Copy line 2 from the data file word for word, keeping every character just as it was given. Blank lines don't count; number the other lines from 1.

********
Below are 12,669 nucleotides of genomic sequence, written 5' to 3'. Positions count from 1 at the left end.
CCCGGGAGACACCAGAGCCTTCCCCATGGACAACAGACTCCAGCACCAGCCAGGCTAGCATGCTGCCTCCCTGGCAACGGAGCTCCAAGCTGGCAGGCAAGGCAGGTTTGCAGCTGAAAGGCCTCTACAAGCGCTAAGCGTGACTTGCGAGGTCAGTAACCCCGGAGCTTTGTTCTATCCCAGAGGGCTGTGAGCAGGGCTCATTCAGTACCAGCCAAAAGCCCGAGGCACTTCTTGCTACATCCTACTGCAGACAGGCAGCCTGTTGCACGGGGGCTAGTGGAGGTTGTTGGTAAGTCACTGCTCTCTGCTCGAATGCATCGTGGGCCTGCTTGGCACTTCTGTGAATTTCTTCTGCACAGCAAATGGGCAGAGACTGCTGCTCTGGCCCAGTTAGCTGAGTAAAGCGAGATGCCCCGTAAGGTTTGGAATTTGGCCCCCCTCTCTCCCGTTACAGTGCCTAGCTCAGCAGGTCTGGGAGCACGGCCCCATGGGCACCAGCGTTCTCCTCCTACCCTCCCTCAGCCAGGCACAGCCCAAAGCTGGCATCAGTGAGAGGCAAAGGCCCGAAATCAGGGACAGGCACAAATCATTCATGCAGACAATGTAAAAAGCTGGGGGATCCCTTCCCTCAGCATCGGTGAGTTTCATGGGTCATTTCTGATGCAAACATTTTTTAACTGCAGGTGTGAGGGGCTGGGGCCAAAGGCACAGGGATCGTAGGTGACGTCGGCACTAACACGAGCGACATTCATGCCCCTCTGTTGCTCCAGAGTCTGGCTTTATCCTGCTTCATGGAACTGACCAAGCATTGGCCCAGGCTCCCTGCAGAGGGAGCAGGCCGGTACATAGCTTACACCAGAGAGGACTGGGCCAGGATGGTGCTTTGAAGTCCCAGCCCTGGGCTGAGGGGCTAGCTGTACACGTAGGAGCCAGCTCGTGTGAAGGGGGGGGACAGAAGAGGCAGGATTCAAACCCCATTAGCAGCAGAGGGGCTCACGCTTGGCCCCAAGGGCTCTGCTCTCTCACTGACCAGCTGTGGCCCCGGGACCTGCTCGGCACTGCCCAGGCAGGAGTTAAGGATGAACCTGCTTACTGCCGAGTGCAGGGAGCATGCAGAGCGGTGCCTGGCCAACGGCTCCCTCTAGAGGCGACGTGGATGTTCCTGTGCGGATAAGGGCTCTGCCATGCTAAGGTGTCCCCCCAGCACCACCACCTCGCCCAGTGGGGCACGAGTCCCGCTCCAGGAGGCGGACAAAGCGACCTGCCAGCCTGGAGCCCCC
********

CCCGGGAGACACCAGAGCCTTCCCCATGGACAACAGACTCCAGCACCAGCCAGGCTAGCATGCTGCCTCCCTGGCAACGGAGCTCCAAGCTGGCAGGCAAGGCAGGTTTGCAGCTGAAAGGCCTCTACAAGCGCTAAGCGTGACTTGCGAGGTCAGTAACCCCGGAGCTTTGTTCTATCCCAGAGGGCTGTGAGCAGGGCTCATTCAGTACCAGCCAAAAGCCCGAGGCACTTCTTGCTACATCCTACTGCAGACAGGCAGCCTGTTGCACGGGGGCTAGTGGAGGTTGTTGGTAAGTCACTGCTCTCTGCTCGAATGCATCGTGGGCCTGCTTGGCACTTCTGTGAATTTCTTCTGCACAGCAAATGGGCAGAGACTGCTGCTCTGGCCCAGTTAGCTGAGTAAAGCGAGATGCCCCGTAAGGTTTGGAATTTGGCCCCCCTCTCTCCCGTTACAGTGCCTAGCTCAGCAGGTCTGGGAGCACGGCCCCATGGGCACCAGCGTTCTCCTCCTACCCTCCCTCAGCCAGGCACAGCCCAAAGCTGGCATCAGTGAGAGGCAAAGGCCCGAAATCAGGGACAGGCACAAATCATTCATGCAGACAATGTAAAAAGCTGGGGGATCCCTTCCCTCAGCATCGGTGAGTTTCATGGGTCATTTCTGATGCAAACATTTTTTAACTGCAGGTGTGAGGGGCTGGGGCCAAAGGCACAGGGATCGTAGGTGACGTCGGCACTAACACGAGCGACATTCATGCCCCTCTGTTGCTCCAGAGTCTGGCTTTATCCTGCTTCATGGAACTGACCAAGCATTGGCCCAGGCTCCCTGCAGAGGGAGCAGGCCGGTACATAGCTTACACCAGAGAGGACTGGGCCAGGATGGTGCTTTGAAGTCCCAGCCCTGGGCTGAGGGGCTAGCTGTACACGTAGGAGCCAGCTCGTGTGAAGGGGGGGGACAGAAGAGGCAGGATTCAAACCCCATTAGCAGCAGAGGGGCTCACGCTTGGCCCCAAGGGCTCTGCTCTCTCACTGACCAGCTGTGGCCCCGGGACCTGCTCGGCACTGCCCAGGCAGGAGTTAAGGATGAACCTGCTTACTGCCGAGTGCAGGGAGCATGCAGAGCGGTGCCTGGCCAACGGCTCCCTCTAGAGGCGACGTGGATGTTCCTGTGCGGATAAGGGCTCTGCCATGCTAAGGTGTCCCCCCAGCACCACCACCTCGCCCAGTGGGGCACGAGTCCCGCTCCAGGAGGCGGACAAAGCGACCTGCCAGCCTGGAGCCCCC